During the vacuum metallization step, the structure to be coated is preferably mounted on a rotary device of the carousel type in order to present each face of said structure towards the metal source. This device can also possess additional degrees of freedom in order to permit the possibility of inclining the support if this should prove necessary.

The metal employed in the vacuum metallization step (a) can generally consist of any metal or alloy which is suited for use within the field of application of this technique and especially in methods of cathode sputtering, gaseous diffusion or ionic deposition.

It will be understood that no exhaustive list can be given. By way of illustration, however, the following metals can be mentioned: platinum and platinum-base alloys, nickel, chromium, iron, copper, gold, silver, tin, aluminum, titanium, zinc, and so on. In regard to the alloys, the following can be mentioned: brass, bronze, Monel, ferro-chromium alloys or a combination of these metals or alloys.

It should be explained that the term "metal" as used in this specification is also intended to designate alloys of two or more metals.

As will readily be apparent, the metal deposited by electrochemical and/or chemical process in step (b) can be identical with or different from the metal deposited during the vacuum metallization step (a). In this case also, it is not possible to given an exhaustive enumeration of these metals.

It will be noted that, when the metal employed for the second metal deposition process (step b) is different from the metal of the first deposition process (step a), the annealing step can offer an additional advantage in comparison with the known modifications of mechanical properties of metals. This advantage lies in interdiffusion of the deposited metals, which can finally result in the formation of an alloy. In some applications, the formation of an alloy of this type in situ can constitute a substantial advantage.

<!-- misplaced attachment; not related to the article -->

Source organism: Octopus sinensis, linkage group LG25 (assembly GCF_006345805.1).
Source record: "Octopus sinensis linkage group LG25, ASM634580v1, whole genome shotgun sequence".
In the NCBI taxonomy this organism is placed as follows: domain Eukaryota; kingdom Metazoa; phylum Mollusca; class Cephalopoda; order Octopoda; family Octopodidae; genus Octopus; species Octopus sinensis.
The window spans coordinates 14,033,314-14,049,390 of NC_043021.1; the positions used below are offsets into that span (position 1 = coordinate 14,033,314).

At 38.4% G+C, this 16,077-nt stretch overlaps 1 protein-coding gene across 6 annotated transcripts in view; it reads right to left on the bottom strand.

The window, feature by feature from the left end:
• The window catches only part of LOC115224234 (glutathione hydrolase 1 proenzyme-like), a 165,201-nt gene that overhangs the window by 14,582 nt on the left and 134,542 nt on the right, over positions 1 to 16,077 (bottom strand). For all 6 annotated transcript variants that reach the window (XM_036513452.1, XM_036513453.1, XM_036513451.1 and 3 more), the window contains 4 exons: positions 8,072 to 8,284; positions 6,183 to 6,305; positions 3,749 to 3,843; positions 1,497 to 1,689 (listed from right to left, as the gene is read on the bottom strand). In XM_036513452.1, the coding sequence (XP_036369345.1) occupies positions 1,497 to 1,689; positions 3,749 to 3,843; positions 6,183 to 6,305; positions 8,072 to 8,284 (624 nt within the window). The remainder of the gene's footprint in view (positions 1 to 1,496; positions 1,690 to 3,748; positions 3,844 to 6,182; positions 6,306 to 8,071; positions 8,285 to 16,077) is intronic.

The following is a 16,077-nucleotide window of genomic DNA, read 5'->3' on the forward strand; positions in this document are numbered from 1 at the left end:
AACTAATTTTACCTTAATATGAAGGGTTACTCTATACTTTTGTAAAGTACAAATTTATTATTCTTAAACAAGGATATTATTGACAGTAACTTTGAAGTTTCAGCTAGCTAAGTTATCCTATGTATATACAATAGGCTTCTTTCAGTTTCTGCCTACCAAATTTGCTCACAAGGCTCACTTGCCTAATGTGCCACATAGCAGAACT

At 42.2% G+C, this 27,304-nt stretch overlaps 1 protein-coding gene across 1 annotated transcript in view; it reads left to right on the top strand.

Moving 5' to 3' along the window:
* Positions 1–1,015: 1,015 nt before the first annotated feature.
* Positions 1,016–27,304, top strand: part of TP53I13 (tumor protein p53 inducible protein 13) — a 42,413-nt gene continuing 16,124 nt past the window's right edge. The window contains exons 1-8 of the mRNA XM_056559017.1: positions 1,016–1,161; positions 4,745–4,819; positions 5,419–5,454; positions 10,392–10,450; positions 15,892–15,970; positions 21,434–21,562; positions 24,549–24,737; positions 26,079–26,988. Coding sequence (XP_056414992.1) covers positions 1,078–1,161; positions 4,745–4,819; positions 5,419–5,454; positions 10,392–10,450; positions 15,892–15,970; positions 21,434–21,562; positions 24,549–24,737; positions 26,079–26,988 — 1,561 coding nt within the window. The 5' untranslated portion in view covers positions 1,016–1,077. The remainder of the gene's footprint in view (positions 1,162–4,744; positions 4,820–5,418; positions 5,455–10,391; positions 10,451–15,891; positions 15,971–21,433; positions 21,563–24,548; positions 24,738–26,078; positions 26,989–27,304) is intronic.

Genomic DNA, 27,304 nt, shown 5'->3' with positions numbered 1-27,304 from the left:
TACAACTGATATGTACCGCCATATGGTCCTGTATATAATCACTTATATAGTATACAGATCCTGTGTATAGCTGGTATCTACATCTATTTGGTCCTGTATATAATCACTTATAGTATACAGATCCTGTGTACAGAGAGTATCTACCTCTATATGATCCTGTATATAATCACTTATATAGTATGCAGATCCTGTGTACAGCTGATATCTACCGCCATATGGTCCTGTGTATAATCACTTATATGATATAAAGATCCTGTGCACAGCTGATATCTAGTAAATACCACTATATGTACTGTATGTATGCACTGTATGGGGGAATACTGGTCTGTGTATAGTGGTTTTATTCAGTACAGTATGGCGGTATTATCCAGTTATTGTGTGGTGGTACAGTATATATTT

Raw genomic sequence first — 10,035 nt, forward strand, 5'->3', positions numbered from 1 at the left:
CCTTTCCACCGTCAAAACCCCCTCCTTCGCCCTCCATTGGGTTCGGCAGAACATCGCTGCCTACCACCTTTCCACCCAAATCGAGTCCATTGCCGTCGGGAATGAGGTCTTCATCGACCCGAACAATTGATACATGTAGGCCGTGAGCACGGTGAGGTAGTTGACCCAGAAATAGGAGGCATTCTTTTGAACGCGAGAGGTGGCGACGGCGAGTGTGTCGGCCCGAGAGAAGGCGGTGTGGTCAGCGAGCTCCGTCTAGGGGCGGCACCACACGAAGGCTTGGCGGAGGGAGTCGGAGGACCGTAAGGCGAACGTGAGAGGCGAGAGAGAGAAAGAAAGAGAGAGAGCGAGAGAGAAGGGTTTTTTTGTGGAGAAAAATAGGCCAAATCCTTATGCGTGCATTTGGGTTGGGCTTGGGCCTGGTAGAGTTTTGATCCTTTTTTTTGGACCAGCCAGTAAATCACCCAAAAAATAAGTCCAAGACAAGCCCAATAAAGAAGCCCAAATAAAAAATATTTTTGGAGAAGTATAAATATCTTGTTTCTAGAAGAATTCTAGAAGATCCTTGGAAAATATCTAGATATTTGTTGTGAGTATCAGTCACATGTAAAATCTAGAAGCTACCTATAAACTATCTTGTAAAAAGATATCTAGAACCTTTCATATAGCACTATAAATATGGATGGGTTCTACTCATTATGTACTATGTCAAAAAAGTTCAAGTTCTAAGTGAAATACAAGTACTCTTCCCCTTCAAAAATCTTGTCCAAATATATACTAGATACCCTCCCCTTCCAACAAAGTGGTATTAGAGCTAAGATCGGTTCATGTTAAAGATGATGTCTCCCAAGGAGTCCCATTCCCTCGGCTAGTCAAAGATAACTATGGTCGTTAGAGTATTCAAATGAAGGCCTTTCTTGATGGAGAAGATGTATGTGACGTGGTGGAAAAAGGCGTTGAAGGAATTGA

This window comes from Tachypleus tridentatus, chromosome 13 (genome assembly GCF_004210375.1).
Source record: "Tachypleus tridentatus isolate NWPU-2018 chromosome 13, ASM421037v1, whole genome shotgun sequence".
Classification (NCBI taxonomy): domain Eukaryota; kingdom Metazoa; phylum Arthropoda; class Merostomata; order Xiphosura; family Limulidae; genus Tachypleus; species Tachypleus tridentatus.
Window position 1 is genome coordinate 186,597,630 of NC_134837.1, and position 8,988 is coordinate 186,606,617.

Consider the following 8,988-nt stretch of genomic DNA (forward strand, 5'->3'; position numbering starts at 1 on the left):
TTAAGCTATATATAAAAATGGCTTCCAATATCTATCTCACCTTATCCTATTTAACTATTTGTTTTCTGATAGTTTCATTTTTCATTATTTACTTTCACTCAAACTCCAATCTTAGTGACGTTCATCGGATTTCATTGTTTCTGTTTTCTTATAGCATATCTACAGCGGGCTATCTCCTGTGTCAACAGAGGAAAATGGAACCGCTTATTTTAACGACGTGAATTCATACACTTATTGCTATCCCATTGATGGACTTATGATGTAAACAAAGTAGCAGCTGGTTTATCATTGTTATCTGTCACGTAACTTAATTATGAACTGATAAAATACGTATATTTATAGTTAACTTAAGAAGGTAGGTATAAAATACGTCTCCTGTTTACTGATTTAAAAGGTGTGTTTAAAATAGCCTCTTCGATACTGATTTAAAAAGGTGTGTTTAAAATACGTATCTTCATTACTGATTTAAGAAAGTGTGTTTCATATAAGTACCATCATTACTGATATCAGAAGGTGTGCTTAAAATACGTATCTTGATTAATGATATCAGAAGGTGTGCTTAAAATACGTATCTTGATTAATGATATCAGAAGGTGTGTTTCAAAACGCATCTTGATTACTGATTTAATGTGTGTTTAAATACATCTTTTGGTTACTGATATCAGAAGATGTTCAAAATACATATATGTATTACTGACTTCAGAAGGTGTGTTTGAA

As a general rule, the vacuum metallization operation is stopped when the metal coating which is limited to the apparent surface of the support attains a thickness within the approximate range of 0.05 micron to 1 micron or more. Thicknesses of the order of 1/10 of a micron have been considered as particularly suitable.

It will be noted that an advantage arising from the execution of a vacuum metallization step lies in the fact that the materials and more particularly the polymers employed for forming the basic structure are not liable to be attacked by more or less corrosive chemical baths.

A second advantage is that this technique makes it possible to circumvent or reduce the problems of retention of treatment baths in the structure, thus making it possible to reduce or suppress the successive pollution of chemical and electrochemical baths.